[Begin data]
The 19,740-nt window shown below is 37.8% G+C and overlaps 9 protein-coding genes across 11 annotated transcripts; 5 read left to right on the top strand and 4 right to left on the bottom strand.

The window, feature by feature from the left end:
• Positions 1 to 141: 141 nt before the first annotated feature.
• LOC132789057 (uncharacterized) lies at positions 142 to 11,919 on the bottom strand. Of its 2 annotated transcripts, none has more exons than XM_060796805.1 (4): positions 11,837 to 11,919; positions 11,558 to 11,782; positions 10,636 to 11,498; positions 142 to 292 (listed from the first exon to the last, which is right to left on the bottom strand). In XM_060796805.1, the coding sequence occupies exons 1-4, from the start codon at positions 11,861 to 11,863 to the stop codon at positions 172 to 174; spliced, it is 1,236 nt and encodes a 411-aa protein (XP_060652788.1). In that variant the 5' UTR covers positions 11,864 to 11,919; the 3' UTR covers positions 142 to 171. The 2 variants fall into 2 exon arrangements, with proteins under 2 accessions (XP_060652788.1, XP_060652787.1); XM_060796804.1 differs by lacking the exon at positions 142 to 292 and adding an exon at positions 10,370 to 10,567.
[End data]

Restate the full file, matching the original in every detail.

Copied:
The 19,740-nt window shown below is 37.8% G+C and overlaps 9 protein-coding genes across 11 annotated transcripts; 5 read left to right on the top strand and 4 right to left on the bottom strand.

The window, feature by feature from the left end:
• Positions 1 to 141: 141 nt before the first annotated feature.
• LOC132789057 (uncharacterized) lies at positions 142 to 11,919 on the bottom strand. Of its 2 annotated transcripts, none has more exons than XM_060796805.1 (4): positions 11,837 to 11,919; positions 11,558 to 11,782; positions 10,636 to 11,498; positions 142 to 292 (listed from the first exon to the last, which is right to left on the bottom strand). In XM_060796805.1, the coding sequence occupies exons 1-4, from the start codon at positions 11,861 to 11,863 to the stop codon at positions 172 to 174; spliced, it is 1,236 nt and encodes a 411-aa protein (XP_060652788.1). In that variant the 5' UTR covers positions 11,864 to 11,919; the 3' UTR covers positions 142 to 171. The 2 variants fall into 2 exon arrangements, with proteins under 2 accessions (XP_060652788.1, XP_060652787.1); XM_060796804.1 differs by lacking the exon at positions 142 to 292 and adding an exon at positions 10,370 to 10,567.